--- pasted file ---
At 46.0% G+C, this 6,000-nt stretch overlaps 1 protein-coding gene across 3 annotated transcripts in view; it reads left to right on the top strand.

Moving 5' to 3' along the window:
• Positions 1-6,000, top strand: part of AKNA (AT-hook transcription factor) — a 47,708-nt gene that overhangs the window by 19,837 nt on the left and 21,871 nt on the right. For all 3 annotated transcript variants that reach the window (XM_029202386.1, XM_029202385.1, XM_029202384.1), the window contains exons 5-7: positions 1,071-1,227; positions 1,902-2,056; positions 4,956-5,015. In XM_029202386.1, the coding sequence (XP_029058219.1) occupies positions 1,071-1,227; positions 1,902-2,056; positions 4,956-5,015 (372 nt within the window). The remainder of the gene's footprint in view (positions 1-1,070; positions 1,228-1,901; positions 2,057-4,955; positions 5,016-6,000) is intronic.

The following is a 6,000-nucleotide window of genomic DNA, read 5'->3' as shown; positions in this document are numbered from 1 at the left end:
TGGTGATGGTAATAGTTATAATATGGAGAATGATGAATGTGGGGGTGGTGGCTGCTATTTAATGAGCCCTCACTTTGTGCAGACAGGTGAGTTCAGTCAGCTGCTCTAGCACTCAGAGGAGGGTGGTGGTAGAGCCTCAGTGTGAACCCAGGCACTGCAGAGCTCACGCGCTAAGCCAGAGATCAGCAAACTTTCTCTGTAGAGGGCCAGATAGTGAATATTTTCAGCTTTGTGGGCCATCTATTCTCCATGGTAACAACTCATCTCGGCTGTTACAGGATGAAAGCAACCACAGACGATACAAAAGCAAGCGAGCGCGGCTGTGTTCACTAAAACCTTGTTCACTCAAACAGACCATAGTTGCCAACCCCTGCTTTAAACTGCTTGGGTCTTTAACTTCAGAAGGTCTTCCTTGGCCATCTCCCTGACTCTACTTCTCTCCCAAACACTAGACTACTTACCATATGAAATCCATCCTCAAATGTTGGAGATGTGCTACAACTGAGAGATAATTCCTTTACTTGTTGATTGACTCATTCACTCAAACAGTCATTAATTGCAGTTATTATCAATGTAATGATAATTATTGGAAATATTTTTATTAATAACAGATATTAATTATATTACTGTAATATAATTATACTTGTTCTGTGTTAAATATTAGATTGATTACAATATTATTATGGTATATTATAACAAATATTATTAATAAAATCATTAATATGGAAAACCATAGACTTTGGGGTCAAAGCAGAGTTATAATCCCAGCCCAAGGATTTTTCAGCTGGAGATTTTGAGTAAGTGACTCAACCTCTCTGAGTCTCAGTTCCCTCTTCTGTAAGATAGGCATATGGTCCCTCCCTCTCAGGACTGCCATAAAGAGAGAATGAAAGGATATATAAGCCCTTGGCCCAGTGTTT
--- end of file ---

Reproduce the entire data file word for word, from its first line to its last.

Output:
At 46.0% G+C, this 6,000-nt stretch overlaps 1 protein-coding gene across 3 annotated transcripts in view; it reads left to right on the top strand.

Moving 5' to 3' along the window:
• Positions 1-6,000, top strand: part of AKNA (AT-hook transcription factor) — a 47,708-nt gene that overhangs the window by 19,837 nt on the left and 21,871 nt on the right. For all 3 annotated transcript variants that reach the window (XM_029202386.1, XM_029202385.1, XM_029202384.1), the window contains exons 5-7: positions 1,071-1,227; positions 1,902-2,056; positions 4,956-5,015. In XM_029202386.1, the coding sequence (XP_029058219.1) occupies positions 1,071-1,227; positions 1,902-2,056; positions 4,956-5,015 (372 nt within the window). The remainder of the gene's footprint in view (positions 1-1,070; positions 1,228-1,901; positions 2,057-4,955; positions 5,016-6,000) is intronic.

The following is a 6,000-nucleotide window of genomic DNA, read 5'->3' as shown; positions in this document are numbered from 1 at the left end:
TGGTGATGGTAATAGTTATAATATGGAGAATGATGAATGTGGGGGTGGTGGCTGCTATTTAATGAGCCCTCACTTTGTGCAGACAGGTGAGTTCAGTCAGCTGCTCTAGCACTCAGAGGAGGGTGGTGGTAGAGCCTCAGTGTGAACCCAGGCACTGCAGAGCTCACGCGCTAAGCCAGAGATCAGCAAACTTTCTCTGTAGAGGGCCAGATAGTGAATATTTTCAGCTTTGTGGGCCATCTATTCTCCATGGTAACAACTCATCTCGGCTGTTACAGGATGAAAGCAACCACAGACGATACAAAAGCAAGCGAGCGCGGCTGTGTTCACTAAAACCTTGTTCACTCAAACAGACCATAGTTGCCAACCCCTGCTTTAAACTGCTTGGGTCTTTAACTTCAGAAGGTCTTCCTTGGCCATCTCCCTGACTCTACTTCTCTCCCAAACACTAGACTACTTACCATATGAAATCCATCCTCAAATGTTGGAGATGTGCTACAACTGAGAGATAATTCCTTTACTTGTTGATTGACTCATTCACTCAAACAGTCATTAATTGCAGTTATTATCAATGTAATGATAATTATTGGAAATATTTTTATTAATAACAGATATTAATTATATTACTGTAATATAATTATACTTGTTCTGTGTTAAATATTAGATTGATTACAATATTATTATGGTATATTATAACAAATATTATTAATAAAATCATTAATATGGAAAACCATAGACTTTGGGGTCAAAGCAGAGTTATAATCCCAGCCCAAGGATTTTTCAGCTGGAGATTTTGAGTAAGTGACTCAACCTCTCTGAGTCTCAGTTCCCTCTTCTGTAAGATAGGCATATGGTCCCTCCCTCTCAGGACTGCCATAAAGAGAGAATGAAAGGATATATAAGCCCTTGGCCCAGTGTTT